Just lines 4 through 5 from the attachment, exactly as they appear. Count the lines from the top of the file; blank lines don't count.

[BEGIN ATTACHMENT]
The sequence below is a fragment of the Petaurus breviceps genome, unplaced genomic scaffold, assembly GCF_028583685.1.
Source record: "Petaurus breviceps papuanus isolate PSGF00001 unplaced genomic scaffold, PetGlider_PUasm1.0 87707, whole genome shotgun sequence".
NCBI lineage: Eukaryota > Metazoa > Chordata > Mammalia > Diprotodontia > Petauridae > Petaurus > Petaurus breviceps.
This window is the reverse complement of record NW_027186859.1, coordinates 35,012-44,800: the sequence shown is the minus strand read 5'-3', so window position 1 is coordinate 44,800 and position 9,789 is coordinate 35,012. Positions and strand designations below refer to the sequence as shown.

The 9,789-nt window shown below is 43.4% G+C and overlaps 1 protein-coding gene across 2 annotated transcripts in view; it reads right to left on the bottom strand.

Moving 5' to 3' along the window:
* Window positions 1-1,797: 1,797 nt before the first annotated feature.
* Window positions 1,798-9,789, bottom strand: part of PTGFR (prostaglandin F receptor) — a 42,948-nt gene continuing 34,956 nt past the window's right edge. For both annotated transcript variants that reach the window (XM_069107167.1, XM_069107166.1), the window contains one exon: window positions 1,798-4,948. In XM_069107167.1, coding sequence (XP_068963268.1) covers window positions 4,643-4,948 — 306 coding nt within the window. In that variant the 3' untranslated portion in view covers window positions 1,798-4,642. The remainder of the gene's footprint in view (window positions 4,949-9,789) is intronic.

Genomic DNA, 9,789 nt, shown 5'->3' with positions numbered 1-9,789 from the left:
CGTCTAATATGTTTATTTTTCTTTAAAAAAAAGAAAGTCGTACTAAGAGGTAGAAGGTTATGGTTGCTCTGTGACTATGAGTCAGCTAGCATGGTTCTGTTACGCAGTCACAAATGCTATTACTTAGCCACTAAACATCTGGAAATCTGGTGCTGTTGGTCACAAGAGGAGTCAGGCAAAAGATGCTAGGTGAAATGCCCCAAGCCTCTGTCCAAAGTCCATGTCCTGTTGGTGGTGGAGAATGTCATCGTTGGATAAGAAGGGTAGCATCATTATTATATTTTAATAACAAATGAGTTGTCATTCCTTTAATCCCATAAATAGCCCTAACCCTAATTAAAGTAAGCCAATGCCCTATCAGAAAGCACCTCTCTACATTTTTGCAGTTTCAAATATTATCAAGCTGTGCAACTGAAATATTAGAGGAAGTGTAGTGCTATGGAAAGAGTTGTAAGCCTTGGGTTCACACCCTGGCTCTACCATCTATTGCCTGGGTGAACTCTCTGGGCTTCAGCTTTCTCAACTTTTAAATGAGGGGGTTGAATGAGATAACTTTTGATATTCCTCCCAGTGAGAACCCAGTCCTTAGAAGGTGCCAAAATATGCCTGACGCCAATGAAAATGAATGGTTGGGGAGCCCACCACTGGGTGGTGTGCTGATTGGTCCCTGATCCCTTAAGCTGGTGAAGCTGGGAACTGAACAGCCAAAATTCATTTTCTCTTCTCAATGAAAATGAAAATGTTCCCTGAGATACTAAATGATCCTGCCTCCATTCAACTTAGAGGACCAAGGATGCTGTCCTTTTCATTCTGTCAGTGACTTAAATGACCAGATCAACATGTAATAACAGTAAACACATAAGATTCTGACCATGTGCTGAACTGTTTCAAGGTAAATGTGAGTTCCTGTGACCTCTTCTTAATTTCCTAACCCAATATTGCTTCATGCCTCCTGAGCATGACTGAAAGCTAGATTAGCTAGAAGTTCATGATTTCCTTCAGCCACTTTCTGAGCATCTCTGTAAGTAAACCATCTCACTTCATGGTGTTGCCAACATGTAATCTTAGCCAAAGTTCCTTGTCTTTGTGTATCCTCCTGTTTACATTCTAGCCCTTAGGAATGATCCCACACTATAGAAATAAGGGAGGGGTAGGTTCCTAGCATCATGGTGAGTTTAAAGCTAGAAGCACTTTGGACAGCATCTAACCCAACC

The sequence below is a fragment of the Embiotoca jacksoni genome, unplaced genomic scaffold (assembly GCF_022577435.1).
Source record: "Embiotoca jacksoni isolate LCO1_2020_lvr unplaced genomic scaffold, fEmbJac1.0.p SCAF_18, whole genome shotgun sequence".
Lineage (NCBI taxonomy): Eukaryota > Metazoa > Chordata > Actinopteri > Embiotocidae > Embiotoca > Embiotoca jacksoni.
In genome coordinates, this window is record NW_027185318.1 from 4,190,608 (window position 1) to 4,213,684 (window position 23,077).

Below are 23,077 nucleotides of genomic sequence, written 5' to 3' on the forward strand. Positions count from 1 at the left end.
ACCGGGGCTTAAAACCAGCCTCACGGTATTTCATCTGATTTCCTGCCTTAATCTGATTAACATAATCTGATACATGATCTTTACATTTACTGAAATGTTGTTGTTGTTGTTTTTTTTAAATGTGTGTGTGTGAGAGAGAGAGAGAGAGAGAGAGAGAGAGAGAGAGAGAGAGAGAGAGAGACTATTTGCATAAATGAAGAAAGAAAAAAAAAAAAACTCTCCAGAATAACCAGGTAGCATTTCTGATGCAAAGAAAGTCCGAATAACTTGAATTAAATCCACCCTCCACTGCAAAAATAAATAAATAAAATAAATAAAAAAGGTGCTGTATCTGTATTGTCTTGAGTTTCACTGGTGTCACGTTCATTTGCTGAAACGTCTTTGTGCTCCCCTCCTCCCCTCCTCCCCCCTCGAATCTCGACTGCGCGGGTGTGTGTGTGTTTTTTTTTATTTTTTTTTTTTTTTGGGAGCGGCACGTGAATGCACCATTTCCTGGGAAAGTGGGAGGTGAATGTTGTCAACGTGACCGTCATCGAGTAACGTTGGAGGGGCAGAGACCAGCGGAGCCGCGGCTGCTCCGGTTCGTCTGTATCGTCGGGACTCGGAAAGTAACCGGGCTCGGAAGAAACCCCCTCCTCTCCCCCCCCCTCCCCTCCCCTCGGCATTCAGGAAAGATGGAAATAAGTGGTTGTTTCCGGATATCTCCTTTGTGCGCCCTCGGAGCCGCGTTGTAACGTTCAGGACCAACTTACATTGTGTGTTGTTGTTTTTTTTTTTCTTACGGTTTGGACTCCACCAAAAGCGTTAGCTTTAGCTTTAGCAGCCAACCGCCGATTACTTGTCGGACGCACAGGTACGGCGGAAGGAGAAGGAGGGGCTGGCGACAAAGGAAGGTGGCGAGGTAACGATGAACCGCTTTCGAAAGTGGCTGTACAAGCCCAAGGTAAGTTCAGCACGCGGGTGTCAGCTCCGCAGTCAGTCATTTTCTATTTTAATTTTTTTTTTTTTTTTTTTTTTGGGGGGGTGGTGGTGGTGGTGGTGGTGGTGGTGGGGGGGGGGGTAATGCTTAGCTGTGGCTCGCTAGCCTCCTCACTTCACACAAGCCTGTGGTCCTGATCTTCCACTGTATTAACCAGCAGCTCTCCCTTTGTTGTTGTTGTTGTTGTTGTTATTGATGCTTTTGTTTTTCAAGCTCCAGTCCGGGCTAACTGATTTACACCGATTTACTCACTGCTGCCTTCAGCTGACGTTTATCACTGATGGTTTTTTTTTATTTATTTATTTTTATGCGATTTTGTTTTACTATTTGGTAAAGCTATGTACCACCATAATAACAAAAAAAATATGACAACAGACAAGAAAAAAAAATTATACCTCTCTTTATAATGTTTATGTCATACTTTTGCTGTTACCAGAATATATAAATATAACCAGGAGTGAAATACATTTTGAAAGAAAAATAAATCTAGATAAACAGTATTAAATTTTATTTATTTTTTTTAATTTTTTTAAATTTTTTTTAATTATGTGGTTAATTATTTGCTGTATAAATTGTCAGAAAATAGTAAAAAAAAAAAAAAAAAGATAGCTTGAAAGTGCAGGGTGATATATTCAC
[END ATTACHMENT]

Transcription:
This window is the reverse complement of record NW_027186859.1, coordinates 35,012-44,800: the sequence shown is the minus strand read 5'-3', so window position 1 is coordinate 44,800 and position 9,789 is coordinate 35,012. Positions and strand designations below refer to the sequence as shown.

The 9,789-nt window shown below is 43.4% G+C and overlaps 1 protein-coding gene across 2 annotated transcripts in view; it reads right to left on the bottom strand.